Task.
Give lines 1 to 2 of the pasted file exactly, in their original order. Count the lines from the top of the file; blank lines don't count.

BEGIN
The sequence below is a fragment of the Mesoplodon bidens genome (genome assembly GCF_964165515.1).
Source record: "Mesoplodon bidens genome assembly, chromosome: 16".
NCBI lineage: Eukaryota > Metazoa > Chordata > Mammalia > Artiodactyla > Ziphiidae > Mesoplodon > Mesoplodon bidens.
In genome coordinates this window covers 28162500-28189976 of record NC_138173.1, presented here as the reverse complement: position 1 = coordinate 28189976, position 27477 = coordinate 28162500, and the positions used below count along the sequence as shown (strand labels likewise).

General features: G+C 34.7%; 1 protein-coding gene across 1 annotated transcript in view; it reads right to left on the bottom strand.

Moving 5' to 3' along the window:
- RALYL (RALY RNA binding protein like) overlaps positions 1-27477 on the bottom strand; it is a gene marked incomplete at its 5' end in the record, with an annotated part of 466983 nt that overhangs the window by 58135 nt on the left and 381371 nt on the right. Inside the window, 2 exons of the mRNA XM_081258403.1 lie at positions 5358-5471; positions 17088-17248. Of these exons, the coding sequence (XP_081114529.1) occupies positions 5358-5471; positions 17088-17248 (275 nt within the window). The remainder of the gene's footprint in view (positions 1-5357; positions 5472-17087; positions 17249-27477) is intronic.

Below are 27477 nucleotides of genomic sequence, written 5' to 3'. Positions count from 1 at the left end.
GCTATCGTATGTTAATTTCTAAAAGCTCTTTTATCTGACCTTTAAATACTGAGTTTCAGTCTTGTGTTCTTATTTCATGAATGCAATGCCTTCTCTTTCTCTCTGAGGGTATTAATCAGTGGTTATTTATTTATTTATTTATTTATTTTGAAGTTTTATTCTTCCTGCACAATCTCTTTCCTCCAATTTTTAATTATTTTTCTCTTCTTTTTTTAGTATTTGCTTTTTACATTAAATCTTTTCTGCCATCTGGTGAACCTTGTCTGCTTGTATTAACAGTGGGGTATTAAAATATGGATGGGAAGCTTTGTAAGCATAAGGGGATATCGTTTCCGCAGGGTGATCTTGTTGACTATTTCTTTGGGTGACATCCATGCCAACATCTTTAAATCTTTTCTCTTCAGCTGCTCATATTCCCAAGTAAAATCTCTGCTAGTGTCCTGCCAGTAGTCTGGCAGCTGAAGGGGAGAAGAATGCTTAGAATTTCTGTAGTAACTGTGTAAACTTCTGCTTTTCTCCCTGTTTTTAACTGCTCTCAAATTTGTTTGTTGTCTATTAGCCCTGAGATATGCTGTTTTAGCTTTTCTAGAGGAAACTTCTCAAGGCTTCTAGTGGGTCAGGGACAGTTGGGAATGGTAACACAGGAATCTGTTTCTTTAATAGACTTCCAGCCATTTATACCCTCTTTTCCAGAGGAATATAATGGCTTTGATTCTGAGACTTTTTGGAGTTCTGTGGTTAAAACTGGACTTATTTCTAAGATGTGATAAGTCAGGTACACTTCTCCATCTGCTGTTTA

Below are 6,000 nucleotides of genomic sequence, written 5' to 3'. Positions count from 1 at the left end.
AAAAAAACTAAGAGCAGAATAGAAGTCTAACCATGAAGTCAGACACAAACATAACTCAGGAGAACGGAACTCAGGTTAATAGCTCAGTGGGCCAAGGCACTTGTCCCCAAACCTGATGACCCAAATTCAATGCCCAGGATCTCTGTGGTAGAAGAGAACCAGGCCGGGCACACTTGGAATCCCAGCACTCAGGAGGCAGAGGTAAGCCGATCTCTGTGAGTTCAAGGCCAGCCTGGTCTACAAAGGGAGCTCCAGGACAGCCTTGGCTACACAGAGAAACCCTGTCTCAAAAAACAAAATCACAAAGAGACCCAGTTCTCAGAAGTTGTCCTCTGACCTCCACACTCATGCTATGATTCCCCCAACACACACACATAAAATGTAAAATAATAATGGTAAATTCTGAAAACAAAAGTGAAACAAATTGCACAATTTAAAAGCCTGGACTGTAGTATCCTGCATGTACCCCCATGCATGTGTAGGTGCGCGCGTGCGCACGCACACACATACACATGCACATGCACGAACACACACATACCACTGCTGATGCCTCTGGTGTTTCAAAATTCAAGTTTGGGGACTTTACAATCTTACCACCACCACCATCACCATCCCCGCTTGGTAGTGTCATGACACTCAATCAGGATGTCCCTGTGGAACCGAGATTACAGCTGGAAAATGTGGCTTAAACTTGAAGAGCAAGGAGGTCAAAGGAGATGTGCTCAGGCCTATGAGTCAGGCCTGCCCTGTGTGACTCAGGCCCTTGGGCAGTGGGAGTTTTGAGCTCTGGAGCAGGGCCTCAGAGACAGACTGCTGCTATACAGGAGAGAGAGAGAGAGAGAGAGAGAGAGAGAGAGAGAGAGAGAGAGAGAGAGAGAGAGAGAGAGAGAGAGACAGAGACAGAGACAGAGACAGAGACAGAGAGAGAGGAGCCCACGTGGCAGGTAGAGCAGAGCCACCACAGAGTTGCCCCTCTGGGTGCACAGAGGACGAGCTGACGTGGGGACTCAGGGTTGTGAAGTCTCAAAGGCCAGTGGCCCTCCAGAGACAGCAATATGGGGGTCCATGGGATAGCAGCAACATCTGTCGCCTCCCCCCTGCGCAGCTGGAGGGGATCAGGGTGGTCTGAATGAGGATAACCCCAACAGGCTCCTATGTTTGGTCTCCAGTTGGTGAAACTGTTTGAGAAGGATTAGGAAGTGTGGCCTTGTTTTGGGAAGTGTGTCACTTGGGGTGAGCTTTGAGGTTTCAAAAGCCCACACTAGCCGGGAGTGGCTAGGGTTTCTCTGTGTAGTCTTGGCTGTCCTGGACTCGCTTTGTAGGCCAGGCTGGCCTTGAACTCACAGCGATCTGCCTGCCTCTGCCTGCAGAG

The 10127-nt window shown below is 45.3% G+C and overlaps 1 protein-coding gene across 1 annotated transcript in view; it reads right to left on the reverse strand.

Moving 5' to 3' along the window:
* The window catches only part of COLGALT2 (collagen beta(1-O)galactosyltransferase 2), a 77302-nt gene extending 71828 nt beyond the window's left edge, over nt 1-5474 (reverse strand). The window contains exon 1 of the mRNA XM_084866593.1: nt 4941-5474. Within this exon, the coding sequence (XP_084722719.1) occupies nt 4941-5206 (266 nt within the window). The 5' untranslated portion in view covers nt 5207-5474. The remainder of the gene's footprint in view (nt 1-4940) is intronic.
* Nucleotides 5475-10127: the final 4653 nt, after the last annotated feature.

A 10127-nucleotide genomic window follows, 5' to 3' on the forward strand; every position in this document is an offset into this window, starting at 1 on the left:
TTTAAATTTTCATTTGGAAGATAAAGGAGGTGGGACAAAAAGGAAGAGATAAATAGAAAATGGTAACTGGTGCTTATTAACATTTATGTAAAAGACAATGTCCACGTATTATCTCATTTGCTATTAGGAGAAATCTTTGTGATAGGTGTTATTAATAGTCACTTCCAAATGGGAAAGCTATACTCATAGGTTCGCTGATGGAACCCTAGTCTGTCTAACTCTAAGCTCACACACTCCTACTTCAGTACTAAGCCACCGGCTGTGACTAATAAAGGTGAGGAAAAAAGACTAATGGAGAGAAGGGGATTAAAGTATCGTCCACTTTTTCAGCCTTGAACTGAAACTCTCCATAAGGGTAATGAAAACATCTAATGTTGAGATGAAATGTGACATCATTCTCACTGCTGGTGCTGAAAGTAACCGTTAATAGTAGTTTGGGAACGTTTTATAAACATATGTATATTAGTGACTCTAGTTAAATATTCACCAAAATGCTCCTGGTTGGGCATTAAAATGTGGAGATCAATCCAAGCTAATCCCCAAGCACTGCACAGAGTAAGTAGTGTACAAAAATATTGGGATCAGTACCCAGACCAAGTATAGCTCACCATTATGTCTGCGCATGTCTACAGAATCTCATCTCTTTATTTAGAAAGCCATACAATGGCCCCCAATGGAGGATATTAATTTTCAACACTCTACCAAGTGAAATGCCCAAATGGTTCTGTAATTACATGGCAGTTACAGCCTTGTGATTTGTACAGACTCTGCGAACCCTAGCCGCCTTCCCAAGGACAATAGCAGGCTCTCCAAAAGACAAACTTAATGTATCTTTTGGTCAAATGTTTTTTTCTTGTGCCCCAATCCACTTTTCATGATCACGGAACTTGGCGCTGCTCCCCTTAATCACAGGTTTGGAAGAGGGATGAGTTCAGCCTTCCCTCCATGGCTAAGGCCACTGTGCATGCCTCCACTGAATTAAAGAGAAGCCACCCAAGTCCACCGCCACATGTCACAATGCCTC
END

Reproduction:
The sequence below is a fragment of the Mesoplodon bidens genome (genome assembly GCF_964165515.1).
Source record: "Mesoplodon bidens genome assembly, chromosome: 16".